Voters, especially Democrats, in two early primary states are being inundated with phone calls, mail and other campaign contacts; but so far there are few signs of campaign fatigue.
When he formally enters the 2008 race this week, former Sen. Fred Thompson can behave in all ways like a presidential candidate. But on his "testing the waters" website, I'mwithFred.com, he's already been busy reaching out to supporters.
Hillary Clinton leads all Democrats with 42% of the public saying they have heard the most about her in the news lately.
Through their official websites, the campaigns themselves are challenging the press as a destination for news.
They originate on the internet, but more people are viewing them on TV than online.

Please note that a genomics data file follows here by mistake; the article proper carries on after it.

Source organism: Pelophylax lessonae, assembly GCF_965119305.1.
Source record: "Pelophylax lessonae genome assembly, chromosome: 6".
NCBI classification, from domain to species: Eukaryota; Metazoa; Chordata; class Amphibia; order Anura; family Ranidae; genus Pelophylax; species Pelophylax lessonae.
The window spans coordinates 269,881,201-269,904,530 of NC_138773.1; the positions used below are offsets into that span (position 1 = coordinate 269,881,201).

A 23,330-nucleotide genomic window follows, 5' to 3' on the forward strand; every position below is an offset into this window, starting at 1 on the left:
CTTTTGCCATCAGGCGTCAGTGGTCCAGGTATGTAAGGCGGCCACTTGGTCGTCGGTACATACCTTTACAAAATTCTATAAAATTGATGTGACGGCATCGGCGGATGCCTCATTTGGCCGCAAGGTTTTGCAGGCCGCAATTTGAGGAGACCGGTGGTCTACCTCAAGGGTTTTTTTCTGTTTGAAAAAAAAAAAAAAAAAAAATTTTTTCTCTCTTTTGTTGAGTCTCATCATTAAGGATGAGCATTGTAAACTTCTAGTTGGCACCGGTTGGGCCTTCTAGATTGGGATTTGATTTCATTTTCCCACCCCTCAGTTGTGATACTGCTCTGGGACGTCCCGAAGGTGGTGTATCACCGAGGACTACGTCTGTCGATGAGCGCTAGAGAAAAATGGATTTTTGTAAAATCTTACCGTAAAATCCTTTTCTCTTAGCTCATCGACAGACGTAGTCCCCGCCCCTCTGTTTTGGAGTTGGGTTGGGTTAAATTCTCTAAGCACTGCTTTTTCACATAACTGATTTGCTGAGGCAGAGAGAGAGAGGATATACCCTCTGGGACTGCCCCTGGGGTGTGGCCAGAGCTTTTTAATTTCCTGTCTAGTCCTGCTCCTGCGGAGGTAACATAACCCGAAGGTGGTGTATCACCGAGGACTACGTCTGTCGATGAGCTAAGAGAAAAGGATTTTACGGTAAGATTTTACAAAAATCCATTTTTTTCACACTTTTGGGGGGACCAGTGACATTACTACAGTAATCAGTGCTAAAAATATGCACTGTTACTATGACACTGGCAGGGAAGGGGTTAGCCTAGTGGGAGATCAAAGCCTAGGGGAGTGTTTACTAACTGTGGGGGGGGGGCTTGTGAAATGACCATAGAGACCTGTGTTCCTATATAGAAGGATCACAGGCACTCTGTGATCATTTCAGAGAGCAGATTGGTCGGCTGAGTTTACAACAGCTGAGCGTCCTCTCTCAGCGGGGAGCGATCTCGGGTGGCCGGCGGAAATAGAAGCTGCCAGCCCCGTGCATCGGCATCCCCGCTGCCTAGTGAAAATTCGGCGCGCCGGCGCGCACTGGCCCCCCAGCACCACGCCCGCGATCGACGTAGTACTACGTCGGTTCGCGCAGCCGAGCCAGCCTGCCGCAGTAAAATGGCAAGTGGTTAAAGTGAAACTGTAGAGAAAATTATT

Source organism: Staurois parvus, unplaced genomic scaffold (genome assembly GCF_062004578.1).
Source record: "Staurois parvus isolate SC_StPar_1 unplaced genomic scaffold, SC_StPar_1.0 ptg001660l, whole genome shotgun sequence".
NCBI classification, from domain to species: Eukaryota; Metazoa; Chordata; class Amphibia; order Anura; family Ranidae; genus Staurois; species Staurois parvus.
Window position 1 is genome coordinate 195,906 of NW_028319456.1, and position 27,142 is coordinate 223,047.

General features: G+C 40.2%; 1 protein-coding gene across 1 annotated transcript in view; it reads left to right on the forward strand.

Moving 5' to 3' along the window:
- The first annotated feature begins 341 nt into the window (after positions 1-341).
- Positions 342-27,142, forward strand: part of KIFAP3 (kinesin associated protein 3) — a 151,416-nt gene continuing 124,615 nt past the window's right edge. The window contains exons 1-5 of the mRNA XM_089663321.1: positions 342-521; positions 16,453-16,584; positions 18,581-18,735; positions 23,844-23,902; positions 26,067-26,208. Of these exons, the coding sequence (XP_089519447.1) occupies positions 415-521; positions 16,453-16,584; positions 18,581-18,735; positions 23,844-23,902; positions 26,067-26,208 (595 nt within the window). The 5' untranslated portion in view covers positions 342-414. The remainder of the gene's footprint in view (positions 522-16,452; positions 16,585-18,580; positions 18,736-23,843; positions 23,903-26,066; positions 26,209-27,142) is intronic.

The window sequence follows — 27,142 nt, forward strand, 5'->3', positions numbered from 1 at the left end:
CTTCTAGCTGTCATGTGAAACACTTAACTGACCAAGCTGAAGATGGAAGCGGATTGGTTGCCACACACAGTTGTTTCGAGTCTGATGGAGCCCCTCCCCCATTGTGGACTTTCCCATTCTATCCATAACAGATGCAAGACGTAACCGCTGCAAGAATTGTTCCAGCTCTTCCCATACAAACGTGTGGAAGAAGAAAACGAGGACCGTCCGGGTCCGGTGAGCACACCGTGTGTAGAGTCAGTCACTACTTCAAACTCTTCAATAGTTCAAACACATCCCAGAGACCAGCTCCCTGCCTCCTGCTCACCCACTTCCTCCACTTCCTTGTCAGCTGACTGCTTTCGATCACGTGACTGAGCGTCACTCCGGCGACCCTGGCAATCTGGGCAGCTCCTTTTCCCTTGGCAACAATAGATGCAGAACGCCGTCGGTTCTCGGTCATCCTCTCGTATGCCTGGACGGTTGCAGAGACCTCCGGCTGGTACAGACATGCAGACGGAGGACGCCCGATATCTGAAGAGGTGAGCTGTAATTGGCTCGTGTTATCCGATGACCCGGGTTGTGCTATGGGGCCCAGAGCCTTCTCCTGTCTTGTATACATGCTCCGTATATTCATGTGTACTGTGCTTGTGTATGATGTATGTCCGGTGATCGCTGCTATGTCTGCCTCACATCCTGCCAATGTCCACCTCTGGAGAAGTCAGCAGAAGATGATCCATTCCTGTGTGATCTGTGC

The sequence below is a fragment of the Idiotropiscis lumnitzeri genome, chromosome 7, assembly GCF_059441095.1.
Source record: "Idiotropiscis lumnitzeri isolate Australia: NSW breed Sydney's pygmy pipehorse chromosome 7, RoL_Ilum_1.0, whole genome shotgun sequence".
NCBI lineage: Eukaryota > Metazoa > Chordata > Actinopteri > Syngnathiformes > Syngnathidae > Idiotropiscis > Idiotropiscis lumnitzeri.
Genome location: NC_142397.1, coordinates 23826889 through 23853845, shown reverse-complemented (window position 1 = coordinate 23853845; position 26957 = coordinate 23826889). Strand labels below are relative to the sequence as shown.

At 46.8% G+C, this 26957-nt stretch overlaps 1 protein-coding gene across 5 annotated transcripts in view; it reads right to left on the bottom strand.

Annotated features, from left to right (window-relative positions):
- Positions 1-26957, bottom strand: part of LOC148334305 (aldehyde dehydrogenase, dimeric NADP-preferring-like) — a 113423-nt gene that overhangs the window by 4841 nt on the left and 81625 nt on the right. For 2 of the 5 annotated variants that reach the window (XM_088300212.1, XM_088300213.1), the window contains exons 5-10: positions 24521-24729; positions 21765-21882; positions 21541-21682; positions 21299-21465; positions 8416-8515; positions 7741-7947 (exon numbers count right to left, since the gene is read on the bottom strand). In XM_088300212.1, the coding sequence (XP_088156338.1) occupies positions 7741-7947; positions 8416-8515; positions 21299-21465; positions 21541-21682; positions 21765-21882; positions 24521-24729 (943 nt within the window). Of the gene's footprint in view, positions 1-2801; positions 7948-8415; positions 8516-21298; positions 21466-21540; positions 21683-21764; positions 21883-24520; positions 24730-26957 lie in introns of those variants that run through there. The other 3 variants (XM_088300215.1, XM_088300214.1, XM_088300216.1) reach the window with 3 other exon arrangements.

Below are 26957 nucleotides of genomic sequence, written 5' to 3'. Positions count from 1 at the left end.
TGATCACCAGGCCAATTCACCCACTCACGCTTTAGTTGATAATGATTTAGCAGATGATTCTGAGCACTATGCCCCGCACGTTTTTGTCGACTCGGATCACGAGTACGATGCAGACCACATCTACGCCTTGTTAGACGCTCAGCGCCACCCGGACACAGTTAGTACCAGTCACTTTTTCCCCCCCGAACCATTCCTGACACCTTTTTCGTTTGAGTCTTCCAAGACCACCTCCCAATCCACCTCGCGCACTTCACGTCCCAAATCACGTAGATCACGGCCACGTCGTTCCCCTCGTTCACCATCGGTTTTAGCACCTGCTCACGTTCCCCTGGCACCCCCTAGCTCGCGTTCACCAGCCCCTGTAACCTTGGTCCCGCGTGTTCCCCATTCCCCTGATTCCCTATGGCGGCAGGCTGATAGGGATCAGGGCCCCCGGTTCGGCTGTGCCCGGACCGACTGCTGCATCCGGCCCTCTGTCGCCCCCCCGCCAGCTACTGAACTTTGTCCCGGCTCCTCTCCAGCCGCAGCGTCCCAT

Heading into their first debate Thursday evening, what Republican candidates for the presidency need most is to gain visibility. The latest News Interest Index survey finds Clinton and Obama are far more visible, even to Republicans.
A bevy of big donors poured some of their personal fortunes into last year's gubernatorial, state legislative and ballot-measure contests. But the super-rich had a mixed record in their single-handed efforts to sway election outcomes. In some cases, the motives of wealthy donors even backfired against their candidates or causes.
A new poll finds the number of Americans who got most of their information about the 2006 campaign on the internet doubled from the 2002 mid-term election, and many used the web to become politically involved.